GODZILLA ON MY MIND: FIFTY YEARS OF THE KING OF MONSTERS by William Tsutsui, 2004, Palgrave Macmillan.
A Book Review by Vennie Anderson

This is a book about Godzilla, but it’s actually just as much about us Godzilla fans–becoming a fan, being a fan, and experiencing G-fandom as a child and adult. It’s not just about Tsutsui the G-fan, although there’s no doubt of his fan status and the varied and often hilarious experiences associated with his own love of the Big Guy. Tsutsui says it best in the early pages: “This book is an attempt to understand why we Americans enjoy, respond to, and in some cases, love a half-century-old Japanese movie monster.”

Tsutsui speaks of “outing” himself as a Godzilla fan. And well he might. His professional colleagues no doubt were surprised, perhaps dismayed, at the publication of this book, following in the footsteps of Tsutui’s other scholarly books, including BANKING POLICY IN JAPAN: AMERICAN EFFORTS AT REFORM DURING THE OCCUPATION (1988) and MANUFACTURING IDEOLOGY: SCIENTIFIC MANAGEMENT IN TWENTIETH-CENTURY JAPAN (2001). The author is a history professor, and Chair of the Department of History at the University of Kansas. While his pedigree includes degrees from Harvard and Princeton, no less, Tsutsui adamantly denies being a “geek.” He does, however, admit he is “extremely opinionated, passionate, and stubborn when it comes to the relative merits of the Godzilla films, the way Japanese monsters have been embraced (or, quite often, disgraced) by American pop culture, and the cosmic question of ‘what Godzilla means.’”

This is a different sort of book about Godzilla. It doesn’t list films or casts, human or monster, and it doesn’t dwell on the talents (or lack thereof) of various directors and other film makers. That’s not to say it isn’t loaded with a lot of fun stuff, including fascinating facts about the scaly critter we all know and love. Tsutusi writes with style and wit, and there are occasional laugh-out-loud moments scattered throughout the book. His discussion of Godzilla as a screen icon, a culture phenomenon, and a source of joy and entertainment for generations of fans will keep you smiling in personal recognition of your own fan experiences. “Yes! That’s the way I feel about it!” I frequently thought as I read along.

Part of one chapter deals with Tsutsui’s personal experience attending G-Fest 2003 in Chicago. Since I’m planning to go to G-Fest this summer, I found a wonderful glimpse of what’s in store for me in the Windy City.

Tsutsui casts mild aspersion on some of the “experts” who have tried over the years to analyze Godzilla and his effect on his myriad fans. Hidden sexual symbolism? “Eeewww!” says Tsutsui. He does a little examining of his own, but emphasizes that “different people invariably see the same thing–in this case, the king of monsters–in a multiplicity of different ways. And herein lies the rub for anyone foolhardy enough to try analyzing American’s ongoing romance with Godzilla, or any screen icon, for that matter.” He describes Godzilla as “a moving target,” defying attempts to explain or analyze, constantly changing, presenting a “shifting metaphor.” And Tsutsui and I agree this is part of the Big Guy’s charm!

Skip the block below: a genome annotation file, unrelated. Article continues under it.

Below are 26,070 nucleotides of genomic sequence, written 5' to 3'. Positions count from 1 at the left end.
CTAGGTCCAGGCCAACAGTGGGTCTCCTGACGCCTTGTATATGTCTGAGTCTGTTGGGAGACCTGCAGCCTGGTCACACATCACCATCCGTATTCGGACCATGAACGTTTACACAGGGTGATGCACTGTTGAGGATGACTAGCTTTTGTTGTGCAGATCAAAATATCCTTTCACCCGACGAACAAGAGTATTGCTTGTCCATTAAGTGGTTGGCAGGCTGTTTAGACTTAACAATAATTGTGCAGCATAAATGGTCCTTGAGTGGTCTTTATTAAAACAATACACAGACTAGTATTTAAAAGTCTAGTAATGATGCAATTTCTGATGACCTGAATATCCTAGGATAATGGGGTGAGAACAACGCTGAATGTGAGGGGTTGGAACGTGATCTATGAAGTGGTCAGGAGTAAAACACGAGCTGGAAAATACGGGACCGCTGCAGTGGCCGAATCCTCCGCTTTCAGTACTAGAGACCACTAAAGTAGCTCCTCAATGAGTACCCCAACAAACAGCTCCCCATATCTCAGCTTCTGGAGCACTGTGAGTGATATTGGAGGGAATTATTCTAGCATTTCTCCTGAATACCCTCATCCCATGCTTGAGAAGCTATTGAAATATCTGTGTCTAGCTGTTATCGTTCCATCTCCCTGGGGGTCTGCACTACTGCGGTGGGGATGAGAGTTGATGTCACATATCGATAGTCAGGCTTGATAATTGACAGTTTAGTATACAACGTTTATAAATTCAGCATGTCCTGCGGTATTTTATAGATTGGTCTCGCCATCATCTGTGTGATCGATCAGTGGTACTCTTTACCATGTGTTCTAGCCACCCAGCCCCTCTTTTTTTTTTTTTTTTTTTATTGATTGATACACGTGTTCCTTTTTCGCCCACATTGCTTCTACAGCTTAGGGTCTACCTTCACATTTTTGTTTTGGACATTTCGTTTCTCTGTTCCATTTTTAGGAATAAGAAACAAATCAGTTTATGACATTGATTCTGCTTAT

We don’t agree on everything, which isn’t at all surprising given the variety of fans and our individual preferences. For example, Tsutsui comments on Megaguirus as a “largely forgettable” monster ( I happen to think she’s cool! She’s one of the favorites in my kaiju eiga figure collection.) Speaking of which, collectibles, or “graven images,” as Tsutsui refers to them with a twinkle in his voice, are discussed in some detail, from the toys of the ‘50s to the elaborate action figures still being issued in great profusion today.

If you’ve read my other book reviews on The Godzilla Saga you know authors get points for footnotes and an index, which Tsutsui obligingly includes. Published in 2004, the book contains references to the Millennium films other than Godzilla: Final Wars, which was in production as the book went to press. Happily, this book is about Godzilla from beginning to (nearly) end, his role in post-war Japan, why he endures, the source of his “mojo,” his appeal as a comforting way to revert to our childhoods ( if only for a time), and most of all, some explanation and justification of why we love him. “Loving Godzilla...is not a neurosis to be monitored, exorcised, or cured,” says Tsutsui. “And neither is it a social pathology to be scrutinized with bloodless rigor. Loving Godzilla is, in the end, a personal passion that should be embraced and celebrated every bit as much as it is analyzed and demystified.” Amen, Dr. Tsutsui!

Bottom line: interesting, funny, thought-provoking, and definitely worth the money.

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